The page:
It was the last leg of our Indochina trip and with money running low, we wanted to stay in an area that wasn’t expensive. Which is why any decent place around Bui Vien Street made sense. It is, after all, the backpacker quarter district in Saigon, Vietnam.
We also wanted it to be in District 1, which is what most reviews recommended. We chose a hotel next to Bui Vien Street. It’s where all the action is, we were assured by some well travelled friends. On hindsight, we should have asked what kind of action it is that they had in mind.
Sure enough, the street lived up to its reputation. It is, after all, Saigon’s backpack quarter. Expect everything to be cheap, including hotels and hostels, food and beer.
If there’s one word that describes this street, it’s ‘Madness’. It’s loud. It’s bright. It’s seedy. It can get aggressive. And it goes on till the wee hours of the morning. It’s got to be one of the craziest streets I’ve ventured into.
However, one single night is all I could handle. After that, I craved for a bit of peace and quiet, far from the mad crowd. Thankfully, there’s one such place. And it’s just about 50 meters from this madness. It’s called NAM Vietnamese Kitchen, BBQ & Beer.
You will need to look up to spot the restaurant. However, let that not deter you. On the ground floor is a fresh fruit juice bar called Aloha Boys. Walk in, and up the stairs, you will feel like you have stepped into a different, far more pleasing world.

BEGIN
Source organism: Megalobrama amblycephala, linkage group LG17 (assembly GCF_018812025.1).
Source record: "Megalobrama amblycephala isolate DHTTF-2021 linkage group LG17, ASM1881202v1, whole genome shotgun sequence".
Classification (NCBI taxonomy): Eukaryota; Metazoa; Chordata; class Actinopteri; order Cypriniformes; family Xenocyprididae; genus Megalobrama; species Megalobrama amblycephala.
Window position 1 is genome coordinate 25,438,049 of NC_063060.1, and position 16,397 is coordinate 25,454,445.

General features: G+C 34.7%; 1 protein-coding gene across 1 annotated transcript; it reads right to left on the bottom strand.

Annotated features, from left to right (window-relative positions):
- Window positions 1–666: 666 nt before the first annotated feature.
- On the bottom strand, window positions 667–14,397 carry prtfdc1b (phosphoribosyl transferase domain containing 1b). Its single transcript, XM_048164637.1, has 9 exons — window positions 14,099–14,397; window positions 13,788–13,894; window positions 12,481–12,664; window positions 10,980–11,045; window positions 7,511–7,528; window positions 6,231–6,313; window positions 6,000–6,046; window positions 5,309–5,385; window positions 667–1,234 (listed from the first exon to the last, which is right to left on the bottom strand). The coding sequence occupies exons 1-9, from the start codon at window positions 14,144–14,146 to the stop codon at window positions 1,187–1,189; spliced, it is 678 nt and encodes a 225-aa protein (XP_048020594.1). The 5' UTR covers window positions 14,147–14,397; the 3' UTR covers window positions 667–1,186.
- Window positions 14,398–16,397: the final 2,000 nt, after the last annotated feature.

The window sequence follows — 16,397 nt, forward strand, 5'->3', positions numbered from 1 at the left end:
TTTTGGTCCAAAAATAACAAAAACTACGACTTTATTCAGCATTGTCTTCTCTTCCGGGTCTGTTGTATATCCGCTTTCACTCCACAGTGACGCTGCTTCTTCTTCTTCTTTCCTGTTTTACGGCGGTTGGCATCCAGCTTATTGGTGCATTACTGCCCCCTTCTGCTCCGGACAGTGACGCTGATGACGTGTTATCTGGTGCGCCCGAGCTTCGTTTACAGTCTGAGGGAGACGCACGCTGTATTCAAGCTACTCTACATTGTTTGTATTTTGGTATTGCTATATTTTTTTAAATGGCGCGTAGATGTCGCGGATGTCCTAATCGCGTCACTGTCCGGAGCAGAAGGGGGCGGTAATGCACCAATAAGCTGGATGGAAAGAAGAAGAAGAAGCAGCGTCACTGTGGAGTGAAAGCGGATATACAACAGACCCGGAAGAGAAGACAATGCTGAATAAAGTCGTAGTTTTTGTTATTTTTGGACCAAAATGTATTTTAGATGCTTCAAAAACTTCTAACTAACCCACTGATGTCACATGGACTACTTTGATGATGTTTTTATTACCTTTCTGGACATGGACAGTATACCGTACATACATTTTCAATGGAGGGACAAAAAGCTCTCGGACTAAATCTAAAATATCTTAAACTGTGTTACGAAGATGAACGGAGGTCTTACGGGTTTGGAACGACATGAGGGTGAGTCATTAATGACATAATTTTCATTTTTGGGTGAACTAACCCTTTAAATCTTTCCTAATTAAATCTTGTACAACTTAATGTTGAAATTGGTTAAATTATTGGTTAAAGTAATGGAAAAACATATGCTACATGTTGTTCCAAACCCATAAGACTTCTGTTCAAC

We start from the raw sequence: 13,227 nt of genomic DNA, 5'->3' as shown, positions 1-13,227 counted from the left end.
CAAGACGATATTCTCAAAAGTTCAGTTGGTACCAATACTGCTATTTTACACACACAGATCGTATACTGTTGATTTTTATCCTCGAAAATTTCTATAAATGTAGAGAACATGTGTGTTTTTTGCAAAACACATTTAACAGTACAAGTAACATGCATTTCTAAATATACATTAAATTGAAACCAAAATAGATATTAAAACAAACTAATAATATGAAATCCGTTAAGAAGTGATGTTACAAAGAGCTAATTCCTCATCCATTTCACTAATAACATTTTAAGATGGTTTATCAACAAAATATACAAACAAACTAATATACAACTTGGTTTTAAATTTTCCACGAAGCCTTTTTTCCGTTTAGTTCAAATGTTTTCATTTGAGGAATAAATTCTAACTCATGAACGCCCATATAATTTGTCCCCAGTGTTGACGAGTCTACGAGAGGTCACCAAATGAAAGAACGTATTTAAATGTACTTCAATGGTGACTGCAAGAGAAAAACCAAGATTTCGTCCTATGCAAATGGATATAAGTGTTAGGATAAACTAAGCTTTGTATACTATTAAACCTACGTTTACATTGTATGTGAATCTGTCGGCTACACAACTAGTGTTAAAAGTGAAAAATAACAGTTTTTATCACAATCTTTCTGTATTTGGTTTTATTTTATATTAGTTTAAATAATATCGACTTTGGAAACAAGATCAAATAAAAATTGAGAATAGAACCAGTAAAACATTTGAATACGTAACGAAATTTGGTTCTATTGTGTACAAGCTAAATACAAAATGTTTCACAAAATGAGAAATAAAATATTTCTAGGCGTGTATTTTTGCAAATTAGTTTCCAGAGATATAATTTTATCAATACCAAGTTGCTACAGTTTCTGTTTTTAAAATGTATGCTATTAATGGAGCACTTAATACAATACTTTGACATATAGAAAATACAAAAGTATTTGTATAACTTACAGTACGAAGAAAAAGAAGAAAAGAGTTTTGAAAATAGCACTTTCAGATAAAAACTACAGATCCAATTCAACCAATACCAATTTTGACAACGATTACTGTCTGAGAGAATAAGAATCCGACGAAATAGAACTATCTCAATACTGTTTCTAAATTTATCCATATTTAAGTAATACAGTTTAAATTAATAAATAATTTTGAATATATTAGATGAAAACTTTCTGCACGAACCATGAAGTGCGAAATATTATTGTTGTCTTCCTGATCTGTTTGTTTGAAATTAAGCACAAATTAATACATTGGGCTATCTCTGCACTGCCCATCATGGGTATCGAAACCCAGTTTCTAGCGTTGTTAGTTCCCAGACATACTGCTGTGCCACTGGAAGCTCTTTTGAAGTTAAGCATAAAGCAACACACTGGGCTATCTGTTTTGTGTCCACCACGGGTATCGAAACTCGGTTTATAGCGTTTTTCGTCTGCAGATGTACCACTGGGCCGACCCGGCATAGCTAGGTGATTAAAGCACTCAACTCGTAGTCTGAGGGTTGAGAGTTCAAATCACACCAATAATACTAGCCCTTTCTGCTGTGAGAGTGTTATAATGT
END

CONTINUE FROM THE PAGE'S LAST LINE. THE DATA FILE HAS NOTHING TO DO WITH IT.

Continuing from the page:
It’s an open-air restaurant that prides itself on serving authentic southern Vietnamese home cooking along with table-top BBQ and Hot Pot. They also have a selection of beers including craft, draught and pint bottles.
However, with an eye on my wallet, it was mostly draught beer that I opted for. And when they ran out of draught beer, then pints it was. Their Happy Hour rates more than made up for the fluctuating price of beer elsewhere, while their food is deliciously simple and clean fare. While my friends tried out some of the other dishes on the menu, I stuck to my bowl of pho. Pronounced as fe (like in fern), it is a hearty, flavorful soup with broth, noodles, herbs and chunks of meat. It’s comfort food at its best that I can have for breakfast, lunch and dinner.
However, it’s not the food or the beers that got my attention. Because it is an open-air restaurant on the first floor, it allows you as much privacy as you want. If you want to watch the action from afar, then simply shift to the table along the open side of the restaurant, and you get a bird’s eye view of what’s happening on the street down below.
It became our favourite go-to place to hang out, either as the last stop after a day of sightseeing, or simply to chill and have a peaceful meal.
Their staff are also super friendly, obliging us with all our useless requests. Be it plug points to charge our phones and laptops, the fans to face us in that sweltering December heat, or simply making sure that we were always comfortable. They were very generous with the nuts and other side snacks, ensuring it was replenished without being asked. And each time, they did it with a smile. By the end of it, we had become such regulars that they knew where we were going to sit, and what we were going to order. And just like that, they had made our visits to the restaurant a pleasurable one, every time.
Now, if only all places I walked into for a drink or to eat were like that. Wouldn’t it be something!